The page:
"I was told that some beefy Swiss guy really didn't want the guy from 'Friends' dying on his table."
Matthew Perry initially had a small role in Netflix's 2021 film, "Don't Look Up," but he's now revealed he had to drop out after experiencing a medical scare.
In a new excerpt from his upcoming memoir, "Friends, Lovers, and the Big Terrible Thing," published by Rolling Stone on Tuesday, the actor detailed the near-death experience that ultimately led to him exiting the Adam McKay-directed political satire, revealing his heart stopped for five minutes.
According to Rolling Stone, Perry filmed a scene for "Don't Look Up," in which he played a Republican journalist. He was set to film three scenes with Meryl Streep, but he ultimately only shot a group scene with Jonah Hill. However, while filming the scene with Hill, Perry -- who was struggling with his years-long battle with addiction -- said he was on 1,800 milligrams of hydrocodone.
He then checked into a rehab facility in Switzerland, where he said he lied to doctors and claimed he was experiencing stomach pain so they'd give him medication. "In fact, I was OK. It still felt like I was constantly doing a sit-up -- so it was very uncomfortable -- but it wasn’t pain," wrote Perry, who said the doctors prescribed him hydrocodone, before they decided to "put some kind of weird medical device in my back."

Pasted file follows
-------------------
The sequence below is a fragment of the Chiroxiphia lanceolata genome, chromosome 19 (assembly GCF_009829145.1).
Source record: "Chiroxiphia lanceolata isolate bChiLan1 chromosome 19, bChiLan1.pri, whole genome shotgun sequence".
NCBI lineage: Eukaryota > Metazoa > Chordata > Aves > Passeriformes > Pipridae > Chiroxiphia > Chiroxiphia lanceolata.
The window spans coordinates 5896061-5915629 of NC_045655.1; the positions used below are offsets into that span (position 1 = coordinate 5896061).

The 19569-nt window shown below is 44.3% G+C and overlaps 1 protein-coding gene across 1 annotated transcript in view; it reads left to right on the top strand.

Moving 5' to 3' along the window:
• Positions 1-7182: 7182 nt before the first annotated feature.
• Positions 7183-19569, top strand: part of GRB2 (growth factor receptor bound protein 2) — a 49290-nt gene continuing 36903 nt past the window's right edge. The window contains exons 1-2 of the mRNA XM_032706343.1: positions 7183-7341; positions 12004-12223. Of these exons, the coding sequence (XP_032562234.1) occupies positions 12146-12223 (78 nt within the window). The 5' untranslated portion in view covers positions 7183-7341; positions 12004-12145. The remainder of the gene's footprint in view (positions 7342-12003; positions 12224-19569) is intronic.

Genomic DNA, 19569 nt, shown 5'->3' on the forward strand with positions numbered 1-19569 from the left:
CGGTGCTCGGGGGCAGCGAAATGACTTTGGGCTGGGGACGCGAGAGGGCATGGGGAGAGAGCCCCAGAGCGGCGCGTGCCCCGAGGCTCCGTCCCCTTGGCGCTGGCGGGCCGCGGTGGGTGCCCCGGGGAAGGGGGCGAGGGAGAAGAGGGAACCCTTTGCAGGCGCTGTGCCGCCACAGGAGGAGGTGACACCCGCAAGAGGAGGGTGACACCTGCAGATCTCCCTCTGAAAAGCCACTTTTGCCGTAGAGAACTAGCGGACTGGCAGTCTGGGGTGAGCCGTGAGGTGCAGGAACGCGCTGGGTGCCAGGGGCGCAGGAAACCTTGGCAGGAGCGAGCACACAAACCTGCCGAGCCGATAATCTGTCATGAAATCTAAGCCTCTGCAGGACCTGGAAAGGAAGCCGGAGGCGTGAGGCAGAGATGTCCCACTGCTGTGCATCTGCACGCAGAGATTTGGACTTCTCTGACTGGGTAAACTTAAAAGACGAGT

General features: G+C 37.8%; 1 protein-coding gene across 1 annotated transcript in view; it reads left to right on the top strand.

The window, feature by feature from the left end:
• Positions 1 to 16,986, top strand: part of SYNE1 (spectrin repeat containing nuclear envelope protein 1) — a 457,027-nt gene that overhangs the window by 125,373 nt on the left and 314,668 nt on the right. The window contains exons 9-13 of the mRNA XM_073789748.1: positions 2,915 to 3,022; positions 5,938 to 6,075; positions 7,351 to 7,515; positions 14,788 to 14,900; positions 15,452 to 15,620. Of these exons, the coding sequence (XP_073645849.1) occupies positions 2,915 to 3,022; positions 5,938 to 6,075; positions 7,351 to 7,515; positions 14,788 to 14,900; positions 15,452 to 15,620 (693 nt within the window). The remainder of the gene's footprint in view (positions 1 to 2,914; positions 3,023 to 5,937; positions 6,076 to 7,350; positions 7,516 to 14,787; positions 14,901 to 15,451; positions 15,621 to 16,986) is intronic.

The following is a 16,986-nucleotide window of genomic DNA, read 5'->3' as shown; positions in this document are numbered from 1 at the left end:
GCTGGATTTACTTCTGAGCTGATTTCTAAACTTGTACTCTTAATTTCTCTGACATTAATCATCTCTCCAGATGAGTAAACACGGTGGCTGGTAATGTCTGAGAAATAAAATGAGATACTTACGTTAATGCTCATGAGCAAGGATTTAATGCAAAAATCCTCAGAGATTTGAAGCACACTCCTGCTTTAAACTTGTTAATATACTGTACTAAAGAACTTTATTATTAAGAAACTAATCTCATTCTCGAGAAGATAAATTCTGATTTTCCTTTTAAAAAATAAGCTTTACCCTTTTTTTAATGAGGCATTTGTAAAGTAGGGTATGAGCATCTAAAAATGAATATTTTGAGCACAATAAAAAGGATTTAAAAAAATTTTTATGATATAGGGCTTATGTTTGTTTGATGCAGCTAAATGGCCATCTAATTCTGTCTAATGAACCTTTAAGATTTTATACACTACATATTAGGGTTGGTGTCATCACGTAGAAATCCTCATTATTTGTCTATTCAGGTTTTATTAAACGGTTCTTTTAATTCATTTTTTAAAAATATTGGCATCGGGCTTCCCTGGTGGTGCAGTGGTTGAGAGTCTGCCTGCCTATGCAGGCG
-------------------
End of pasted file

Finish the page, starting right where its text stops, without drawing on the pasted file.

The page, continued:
Inserting the device required surgery, and the night before the procedure Perry said he took hydrocodone, and was up all night taking the drug. During the operation, he was given the drug propofol -- an anesthetic and a sedative -- which he said: "stopped my heart."
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"I was given the shot at 11:00 a.m.," he recalled in the book. "I woke up eleven hours later in a different hospital. Apparently, the propofol had stopped my heart. For five minutes. It wasn't a heart attack -- I didn't flatline -- but nothing had been beating."
He continued, "I was told that some beefy Swiss guy really didn't want the guy from 'Friends' dying on his table and did CPR on me for the full five minutes, beating and pounding my chest. If I hadn't been on 'Friends,' would he have stopped at three minutes? Did 'Friends' save my life again?"
Perry added that the doctor "may have saved my life, but he also broke eight of my ribs."
Due to the pain he was experiencing, he said he was unable to return to the set of "Don't Look Up." Perry -- who wrote that the film was the "biggest movie I'd gotten ever" -- said being forced to leave the project was "heartbreaking." The scene he shot in the star-studded film was cut.